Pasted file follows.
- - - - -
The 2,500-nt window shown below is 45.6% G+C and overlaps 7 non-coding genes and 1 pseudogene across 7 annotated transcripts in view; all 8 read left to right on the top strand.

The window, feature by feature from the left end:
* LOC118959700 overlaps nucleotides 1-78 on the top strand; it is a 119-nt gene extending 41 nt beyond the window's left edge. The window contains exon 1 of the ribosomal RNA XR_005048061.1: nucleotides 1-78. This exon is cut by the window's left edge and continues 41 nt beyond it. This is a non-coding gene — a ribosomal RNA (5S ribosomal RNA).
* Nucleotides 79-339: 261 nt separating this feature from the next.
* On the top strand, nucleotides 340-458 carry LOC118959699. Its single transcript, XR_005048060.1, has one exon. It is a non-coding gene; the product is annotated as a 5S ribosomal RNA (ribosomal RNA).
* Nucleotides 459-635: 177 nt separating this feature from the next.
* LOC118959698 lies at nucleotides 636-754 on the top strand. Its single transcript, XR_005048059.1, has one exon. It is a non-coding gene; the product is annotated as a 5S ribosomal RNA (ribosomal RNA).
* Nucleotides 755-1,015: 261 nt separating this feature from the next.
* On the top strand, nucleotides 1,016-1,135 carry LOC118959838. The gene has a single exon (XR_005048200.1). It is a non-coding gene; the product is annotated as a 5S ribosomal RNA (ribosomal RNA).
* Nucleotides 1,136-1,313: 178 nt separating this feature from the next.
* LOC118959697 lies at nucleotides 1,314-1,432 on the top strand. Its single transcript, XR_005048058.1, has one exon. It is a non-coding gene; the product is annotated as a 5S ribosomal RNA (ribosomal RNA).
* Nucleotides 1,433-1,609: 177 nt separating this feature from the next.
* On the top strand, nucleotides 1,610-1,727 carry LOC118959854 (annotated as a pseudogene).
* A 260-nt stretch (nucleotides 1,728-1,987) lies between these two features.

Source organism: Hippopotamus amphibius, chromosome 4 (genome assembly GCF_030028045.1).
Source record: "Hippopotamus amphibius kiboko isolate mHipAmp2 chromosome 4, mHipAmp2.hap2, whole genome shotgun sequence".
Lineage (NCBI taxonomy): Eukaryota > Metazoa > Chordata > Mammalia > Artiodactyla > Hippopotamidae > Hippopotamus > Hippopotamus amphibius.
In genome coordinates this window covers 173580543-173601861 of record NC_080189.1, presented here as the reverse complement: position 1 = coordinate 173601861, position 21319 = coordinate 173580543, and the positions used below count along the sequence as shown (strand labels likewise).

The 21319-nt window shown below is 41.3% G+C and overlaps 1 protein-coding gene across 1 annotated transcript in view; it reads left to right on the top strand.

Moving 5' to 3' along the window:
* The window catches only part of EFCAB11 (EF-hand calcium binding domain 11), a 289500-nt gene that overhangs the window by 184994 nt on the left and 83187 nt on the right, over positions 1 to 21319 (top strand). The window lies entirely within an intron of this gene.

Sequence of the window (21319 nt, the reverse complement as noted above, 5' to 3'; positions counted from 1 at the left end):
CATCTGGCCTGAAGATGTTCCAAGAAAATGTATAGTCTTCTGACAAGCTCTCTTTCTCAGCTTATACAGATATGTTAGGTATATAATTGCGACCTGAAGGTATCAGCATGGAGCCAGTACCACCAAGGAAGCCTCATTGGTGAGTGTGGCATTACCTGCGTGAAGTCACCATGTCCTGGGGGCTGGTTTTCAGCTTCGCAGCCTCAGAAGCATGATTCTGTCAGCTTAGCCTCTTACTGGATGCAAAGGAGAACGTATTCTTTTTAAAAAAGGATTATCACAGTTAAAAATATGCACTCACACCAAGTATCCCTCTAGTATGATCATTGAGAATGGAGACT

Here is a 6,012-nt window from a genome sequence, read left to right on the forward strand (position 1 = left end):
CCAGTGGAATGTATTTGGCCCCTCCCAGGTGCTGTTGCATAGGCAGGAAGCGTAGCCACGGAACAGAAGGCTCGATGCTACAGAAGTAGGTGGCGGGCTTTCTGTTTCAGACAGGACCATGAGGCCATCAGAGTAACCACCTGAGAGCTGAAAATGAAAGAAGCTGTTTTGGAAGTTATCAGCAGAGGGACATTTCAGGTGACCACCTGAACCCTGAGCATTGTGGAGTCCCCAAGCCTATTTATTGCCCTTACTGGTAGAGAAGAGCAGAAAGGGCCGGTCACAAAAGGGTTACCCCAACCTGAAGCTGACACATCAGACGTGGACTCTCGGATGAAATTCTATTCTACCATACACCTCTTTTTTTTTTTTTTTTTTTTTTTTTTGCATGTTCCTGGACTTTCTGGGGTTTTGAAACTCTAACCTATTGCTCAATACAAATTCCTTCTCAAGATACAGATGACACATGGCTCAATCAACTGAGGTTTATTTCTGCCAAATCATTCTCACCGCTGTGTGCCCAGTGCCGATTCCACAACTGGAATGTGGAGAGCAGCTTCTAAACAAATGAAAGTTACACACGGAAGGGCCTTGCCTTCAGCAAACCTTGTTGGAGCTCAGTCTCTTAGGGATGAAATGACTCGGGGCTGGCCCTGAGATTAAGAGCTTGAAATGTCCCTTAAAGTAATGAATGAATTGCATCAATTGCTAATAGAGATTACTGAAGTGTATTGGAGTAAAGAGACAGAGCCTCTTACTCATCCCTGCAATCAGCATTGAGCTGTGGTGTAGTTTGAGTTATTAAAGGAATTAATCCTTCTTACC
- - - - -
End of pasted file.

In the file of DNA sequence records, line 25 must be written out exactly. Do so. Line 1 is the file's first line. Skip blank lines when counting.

CCAGTGGAATGTATTTGGCCCCTCCCAGGTGCTGTTGCATAGGCAGGAAGCGTAGCCACGGAACAGAAGGCTCGATGCTACAGAAGTAGGTGGCGGGCTTTCTGTTTCAGACAGGACCATGAGGCCATCAGAGTAACCACCTGAGAGCTGAAAATGAAAGAAGCTGTTTTGGAAGTTATCAGCAGAGGGACATTTCAGGTGACCACCTGAACCCTGAGCATTGTGGAGTCCCCAAGCCTATTTATTGCCCTTACTGGTAGAGAAGAGCAGAAAGGGCCGGTCACAAAAGGGTTACCCCAACCTGAAGCTGACACATCAGACGTGGACTCTCGGATGAAATTCTATTCTACCATACACCTCTTTTTTTTTTTTTTTTTTTTTTTTTTGCATGTTCCTGGACTTTCTGGGGTTTTGAAACTCTAACCTATTGCTCAATACAAATTCCTTCTCAAGATACAGATGACACATGGCTCAATCAACTGAGGTTTATTTCTGCCAAATCATTCTCACCGCTGTGTGCCCAGTGCCGATTCCACAACTGGAATGTGGAGAGCAGCTTCTAAACAAATGAAAGTTACACACGGAAGGGCCTTGCCTTCAGCAAACCTTGTTGGAGCTCAGTCTCTTAGGGATGAAATGACTCGGGGCTGGCCCTGAGATTAAGAGCTTGAAATGTCCCTTAAAGTAATGAATGAATTGCATCAATTGCTAATAGAGATTACTGAAGTGTATTGGAGTAAAGAGACAGAGCCTCTTACTCATCCCTGCAATCAGCATTGAGCTGTGGTGTAGTTTGAGTTATTAAAGGAATTAATCCTTCTTACC